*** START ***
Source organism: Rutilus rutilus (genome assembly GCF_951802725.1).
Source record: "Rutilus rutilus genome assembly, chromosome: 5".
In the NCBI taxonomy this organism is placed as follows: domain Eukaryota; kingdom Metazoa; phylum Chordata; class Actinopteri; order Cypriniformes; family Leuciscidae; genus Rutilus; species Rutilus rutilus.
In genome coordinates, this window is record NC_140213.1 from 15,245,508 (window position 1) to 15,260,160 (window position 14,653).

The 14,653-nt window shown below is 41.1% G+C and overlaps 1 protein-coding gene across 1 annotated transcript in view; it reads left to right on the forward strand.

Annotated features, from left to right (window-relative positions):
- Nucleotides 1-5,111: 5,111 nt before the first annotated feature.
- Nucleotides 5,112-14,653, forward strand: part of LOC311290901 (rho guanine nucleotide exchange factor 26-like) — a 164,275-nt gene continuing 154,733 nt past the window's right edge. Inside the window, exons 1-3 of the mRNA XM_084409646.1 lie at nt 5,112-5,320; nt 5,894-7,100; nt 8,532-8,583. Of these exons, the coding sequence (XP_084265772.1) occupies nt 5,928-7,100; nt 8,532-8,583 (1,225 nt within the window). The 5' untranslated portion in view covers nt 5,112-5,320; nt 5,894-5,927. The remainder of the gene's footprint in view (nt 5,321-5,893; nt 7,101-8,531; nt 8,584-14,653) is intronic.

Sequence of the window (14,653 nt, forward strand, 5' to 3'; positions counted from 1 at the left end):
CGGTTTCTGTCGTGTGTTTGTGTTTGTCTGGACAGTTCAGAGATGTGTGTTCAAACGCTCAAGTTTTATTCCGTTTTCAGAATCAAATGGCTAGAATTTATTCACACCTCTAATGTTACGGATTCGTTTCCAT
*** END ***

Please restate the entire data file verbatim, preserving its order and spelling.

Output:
Source organism: Rutilus rutilus (genome assembly GCF_951802725.1).
Source record: "Rutilus rutilus genome assembly, chromosome: 5".
In the NCBI taxonomy this organism is placed as follows: domain Eukaryota; kingdom Metazoa; phylum Chordata; class Actinopteri; order Cypriniformes; family Leuciscidae; genus Rutilus; species Rutilus rutilus.
In genome coordinates, this window is record NC_140213.1 from 15,245,508 (window position 1) to 15,260,160 (window position 14,653).

The 14,653-nt window shown below is 41.1% G+C and overlaps 1 protein-coding gene across 1 annotated transcript in view; it reads left to right on the forward strand.

Annotated features, from left to right (window-relative positions):
- Nucleotides 1-5,111: 5,111 nt before the first annotated feature.
- Nucleotides 5,112-14,653, forward strand: part of LOC311290901 (rho guanine nucleotide exchange factor 26-like) — a 164,275-nt gene continuing 154,733 nt past the window's right edge. Inside the window, exons 1-3 of the mRNA XM_084409646.1 lie at nt 5,112-5,320; nt 5,894-7,100; nt 8,532-8,583. Of these exons, the coding sequence (XP_084265772.1) occupies nt 5,928-7,100; nt 8,532-8,583 (1,225 nt within the window). The 5' untranslated portion in view covers nt 5,112-5,320; nt 5,894-5,927. The remainder of the gene's footprint in view (nt 5,321-5,893; nt 7,101-8,531; nt 8,584-14,653) is intronic.

Sequence of the window (14,653 nt, forward strand, 5' to 3'; positions counted from 1 at the left end):
CGGTTTCTGTCGTGTGTTTGTGTTTGTCTGGACAGTTCAGAGATGTGTGTTCAAACGCTCAAGTTTTATTCCGTTTTCAGAATCAAATGGCTAGAATTTATTCACACCTCTAATGTTACGGATTCGTTTCCAT